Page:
By Thomas Gaist and Eddie Haywood, 6 February 2018
The year-old civil war in central Congo’s Kasai provinces is now producing more refugees than the wars in Iraq and Syria.
By Eddie Haywood, 11 December 2017
Armed militants carried out a raid on a UN base in Eastern Congo early Thursday, killing 15 UN soldiers and five troops with the Congolese army.
By Timotheos Gaist, 13 July 2017
Some twenty villages have been destroyed, nearly 4,000 civilians killed, and more than 1 million displaced in Kasai since last year.
By Eddie Haywood, 27 April 2017
Conflict between the Congolese military and a local militia has resulted in a mass internal displacement in the Kasai Province, with millions fleeing the region for Angola and other areas of the Congo.
By Eddie Haywood, 23 March 2017
The horrific labor practices uncovered in the DRC are not an isolated occurrence but rather the predominant reality inflicted by the capitalist system on workers around the globe.
By Eddie Haywood, 24 September 2016
Washington’s concern is for the vast mineral wealth of the Congo, and for the existence of a reliable and pliant regime in Kinshasa to facilitate its exploitation.
By Jean Shaoul, 18 April 2013
A senior British politician has revealed Britain’s involvement in the 1961 assassination of Patrice Lumumba, the Congo’s first prime minister.
By Ernst Wolff, 27 November 2012
Rebel soldiers attached to the Movement M 23 are continuing to advance in the Democratic Republic of Congo.
By Eddie Haywood, 2 August 2012
The US Office of Global Justice warned the Rwandan government last week that it could face prosecution on war crimes charges.
By Tom Eley, 22 January 2011
The brutal murder of the leader of the Congolese anti-colonial struggle, Patrice Lumumba, remains among the most revealing crimes committed by US imperialism.
By Scott Martin, 23 June 2010
A train derailment late Monday night in the Republic of the Congo killed at least 60 people and injured 450, highlighting the problems caused by chronic underfunding and poor maintenance of the railways.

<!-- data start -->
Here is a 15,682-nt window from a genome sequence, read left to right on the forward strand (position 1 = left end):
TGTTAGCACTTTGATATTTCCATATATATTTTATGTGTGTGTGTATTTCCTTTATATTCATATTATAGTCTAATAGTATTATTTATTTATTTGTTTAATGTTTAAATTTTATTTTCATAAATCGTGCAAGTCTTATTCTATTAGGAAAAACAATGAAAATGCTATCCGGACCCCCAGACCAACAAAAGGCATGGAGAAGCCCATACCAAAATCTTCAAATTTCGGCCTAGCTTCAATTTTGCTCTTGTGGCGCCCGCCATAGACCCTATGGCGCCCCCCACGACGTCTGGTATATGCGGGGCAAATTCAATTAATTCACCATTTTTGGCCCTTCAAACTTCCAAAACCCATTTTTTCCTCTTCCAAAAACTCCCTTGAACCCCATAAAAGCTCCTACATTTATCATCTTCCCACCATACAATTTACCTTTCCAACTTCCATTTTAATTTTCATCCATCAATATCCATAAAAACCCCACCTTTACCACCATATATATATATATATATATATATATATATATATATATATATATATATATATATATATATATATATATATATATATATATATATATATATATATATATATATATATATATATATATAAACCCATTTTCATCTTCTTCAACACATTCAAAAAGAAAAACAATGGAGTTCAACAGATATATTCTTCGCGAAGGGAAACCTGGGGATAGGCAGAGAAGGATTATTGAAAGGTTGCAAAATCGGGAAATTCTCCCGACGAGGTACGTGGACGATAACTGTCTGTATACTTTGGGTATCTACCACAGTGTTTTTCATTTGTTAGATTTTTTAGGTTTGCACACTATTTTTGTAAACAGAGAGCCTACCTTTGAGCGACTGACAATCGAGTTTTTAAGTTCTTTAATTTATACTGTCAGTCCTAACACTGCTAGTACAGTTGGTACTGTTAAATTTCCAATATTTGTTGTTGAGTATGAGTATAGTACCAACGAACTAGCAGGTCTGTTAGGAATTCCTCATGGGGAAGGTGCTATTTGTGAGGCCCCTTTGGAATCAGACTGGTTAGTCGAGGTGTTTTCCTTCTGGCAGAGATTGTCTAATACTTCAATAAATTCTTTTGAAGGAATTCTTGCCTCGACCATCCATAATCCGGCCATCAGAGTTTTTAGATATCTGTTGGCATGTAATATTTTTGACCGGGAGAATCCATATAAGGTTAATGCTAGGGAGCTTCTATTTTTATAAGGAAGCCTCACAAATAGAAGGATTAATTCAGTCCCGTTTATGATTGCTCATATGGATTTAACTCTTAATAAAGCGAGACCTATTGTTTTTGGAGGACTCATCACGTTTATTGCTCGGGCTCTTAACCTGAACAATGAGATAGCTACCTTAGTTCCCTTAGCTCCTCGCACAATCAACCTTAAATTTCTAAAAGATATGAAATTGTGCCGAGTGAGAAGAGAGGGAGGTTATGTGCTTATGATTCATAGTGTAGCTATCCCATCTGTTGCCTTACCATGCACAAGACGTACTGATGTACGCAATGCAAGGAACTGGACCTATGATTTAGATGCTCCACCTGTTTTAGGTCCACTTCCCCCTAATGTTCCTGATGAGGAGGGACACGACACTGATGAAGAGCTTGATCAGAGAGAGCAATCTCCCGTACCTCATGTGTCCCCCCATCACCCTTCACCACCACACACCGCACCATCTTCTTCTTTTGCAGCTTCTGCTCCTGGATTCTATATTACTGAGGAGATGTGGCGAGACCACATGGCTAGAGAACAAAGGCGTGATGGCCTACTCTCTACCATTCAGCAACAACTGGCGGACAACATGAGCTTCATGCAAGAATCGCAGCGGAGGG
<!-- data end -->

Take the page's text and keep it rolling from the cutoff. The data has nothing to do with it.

By Brian Smith, 1 December 2009
The United Nations has denied complicity in human rights abuses in the Democratic Republic of Congo after its own report was leaked to the press.
13 November 2008
A selection of recent letters sent to the World Socialist Web Site.
By Ann Talbot, 6 November 2008
An estimated quarter of a million people have been driven from their homes amid renewed fighting in Congo’s northeastern Kivu provinces as rivalries between the major powers and their local proxies have escalated in this mineral-rich area.
By Chris Talbot, 23 February 2001
Following the assassination of Democratic Republic of Congo (DRC) President Laurent Kabila last month, his son Joseph has been at the centre of Western-inspired peace initiatives.
By Chris Talbot, 25 January 2001
Thirty days of official mourning began in the Democratic Republic of Congo (DRC) following the burial on Wednesday of the country's assassinated president, Laurent Kabila. The presidency was assumed almost immediately by his son Joseph, previously head of the armed forces, in what the ruling clique in Kinshasa has termed an “interim government”.
28 July 2000
The World Socialist Web Site received the following letter in response to articles on the war in the Democratic Republic of the Congo (DRC). See: http://www.wsws.org/sections/category/news/af-congo.shtml
By Chris Talbot, 31 August 1999
All the participants in the Congo war, including six outside countries, the present embattled Kabila regime of the Democratic Republic of Congo and three rebel factions, finally agreed to the cease-fire agreement laid down in the Lusaka, Zambia accord of July 10. The six countries involved are Uganda, Rwanda and Burundi—who have backed the rebels—and Angola, Namibia and Zimbabwe, who have backed Kabila.
By Chris Talbot, 14 May 1999
After nine months of a war that has engulfed much of central Africa and directly involved at least eight surrounding countries, two of the main participants fighting in the Democratic Republic of the Congo (DRC, formerly Zaire) have pulled out. Uganda, which was backing the rebels, and Chad, which came to the support of President Laurent-Desire Kabila, have withdrawn after a deal reached under the auspices of Libyan leader Colonel Gaddafi in Sirte in April.